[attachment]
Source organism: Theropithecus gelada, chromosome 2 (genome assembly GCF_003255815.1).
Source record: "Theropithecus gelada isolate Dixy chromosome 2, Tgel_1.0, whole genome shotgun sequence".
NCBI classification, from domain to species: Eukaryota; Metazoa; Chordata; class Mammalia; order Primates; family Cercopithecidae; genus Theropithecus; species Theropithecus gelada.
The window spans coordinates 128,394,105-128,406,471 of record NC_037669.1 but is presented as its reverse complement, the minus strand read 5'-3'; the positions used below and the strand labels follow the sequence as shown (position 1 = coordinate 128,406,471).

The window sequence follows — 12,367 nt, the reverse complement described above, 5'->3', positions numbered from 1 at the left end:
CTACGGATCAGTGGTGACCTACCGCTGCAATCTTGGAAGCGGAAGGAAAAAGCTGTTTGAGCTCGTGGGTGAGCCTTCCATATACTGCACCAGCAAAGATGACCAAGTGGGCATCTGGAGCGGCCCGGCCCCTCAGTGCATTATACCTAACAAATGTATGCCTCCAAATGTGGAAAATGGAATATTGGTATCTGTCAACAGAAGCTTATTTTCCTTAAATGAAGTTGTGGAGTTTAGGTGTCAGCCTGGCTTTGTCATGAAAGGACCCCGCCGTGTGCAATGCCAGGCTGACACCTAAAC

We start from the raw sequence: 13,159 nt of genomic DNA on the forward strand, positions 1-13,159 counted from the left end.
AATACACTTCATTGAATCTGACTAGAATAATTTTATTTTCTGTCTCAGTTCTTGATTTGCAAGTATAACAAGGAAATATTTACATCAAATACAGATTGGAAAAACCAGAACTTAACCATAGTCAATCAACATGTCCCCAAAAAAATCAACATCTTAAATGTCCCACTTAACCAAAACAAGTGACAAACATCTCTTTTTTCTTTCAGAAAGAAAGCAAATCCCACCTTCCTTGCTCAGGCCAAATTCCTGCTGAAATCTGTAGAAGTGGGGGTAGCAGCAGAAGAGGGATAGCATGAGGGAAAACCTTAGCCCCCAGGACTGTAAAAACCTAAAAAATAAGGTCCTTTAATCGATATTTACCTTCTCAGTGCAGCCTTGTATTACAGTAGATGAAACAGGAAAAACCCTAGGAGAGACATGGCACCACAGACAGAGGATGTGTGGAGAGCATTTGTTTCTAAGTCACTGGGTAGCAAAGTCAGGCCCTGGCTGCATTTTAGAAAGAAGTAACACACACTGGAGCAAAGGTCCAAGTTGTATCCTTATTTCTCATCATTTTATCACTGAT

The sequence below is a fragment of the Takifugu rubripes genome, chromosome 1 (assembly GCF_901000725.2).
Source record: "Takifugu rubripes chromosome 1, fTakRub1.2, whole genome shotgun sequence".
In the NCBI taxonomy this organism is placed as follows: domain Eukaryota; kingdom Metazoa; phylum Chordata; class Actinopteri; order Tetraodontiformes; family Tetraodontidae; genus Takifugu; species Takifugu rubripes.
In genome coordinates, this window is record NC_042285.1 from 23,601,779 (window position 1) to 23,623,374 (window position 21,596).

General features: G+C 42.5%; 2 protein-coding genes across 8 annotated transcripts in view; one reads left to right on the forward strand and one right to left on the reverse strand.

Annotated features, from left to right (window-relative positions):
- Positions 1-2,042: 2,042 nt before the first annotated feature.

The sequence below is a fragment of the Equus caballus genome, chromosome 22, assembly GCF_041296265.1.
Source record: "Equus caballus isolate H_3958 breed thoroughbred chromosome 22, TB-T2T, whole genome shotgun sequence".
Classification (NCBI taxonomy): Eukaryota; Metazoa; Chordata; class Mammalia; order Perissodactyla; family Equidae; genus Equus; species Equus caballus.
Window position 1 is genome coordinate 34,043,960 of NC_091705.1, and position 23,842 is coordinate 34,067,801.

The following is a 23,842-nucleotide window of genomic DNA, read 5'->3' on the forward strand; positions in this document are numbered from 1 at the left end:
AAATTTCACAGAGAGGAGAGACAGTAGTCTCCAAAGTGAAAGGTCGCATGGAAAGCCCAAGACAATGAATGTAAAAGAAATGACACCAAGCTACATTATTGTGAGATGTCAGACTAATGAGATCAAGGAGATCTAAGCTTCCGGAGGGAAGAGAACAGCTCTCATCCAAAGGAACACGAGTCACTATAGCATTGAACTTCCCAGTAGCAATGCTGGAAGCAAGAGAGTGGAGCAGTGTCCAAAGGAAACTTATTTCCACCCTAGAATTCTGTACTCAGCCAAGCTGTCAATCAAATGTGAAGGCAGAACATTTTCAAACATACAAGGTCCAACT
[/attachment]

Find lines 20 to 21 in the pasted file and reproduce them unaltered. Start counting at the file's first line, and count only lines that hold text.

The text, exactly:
The following is a 23,842-nucleotide window of genomic DNA, read 5'->3' on the forward strand; positions in this document are numbered from 1 at the left end:
AAATTTCACAGAGAGGAGAGACAGTAGTCTCCAAAGTGAAAGGTCGCATGGAAAGCCCAAGACAATGAATGTAAAAGAAATGACACCAAGCTACATTATTGTGAGATGTCAGACTAATGAGATCAAGGAGATCTAAGCTTCCGGAGGGAAGAGAACAGCTCTCATCCAAAGGAACACGAGTCACTATAGCATTGAACTTCCCAGTAGCAATGCTGGAAGCAAGAGAGTGGAGCAGTGTCCAAAGGAAACTTATTTCCACCCTAGAATTCTGTACTCAGCCAAGCTGTCAATCAAATGTGAAGGCAGAACATTTTCAAACATACAAGGTCCAACT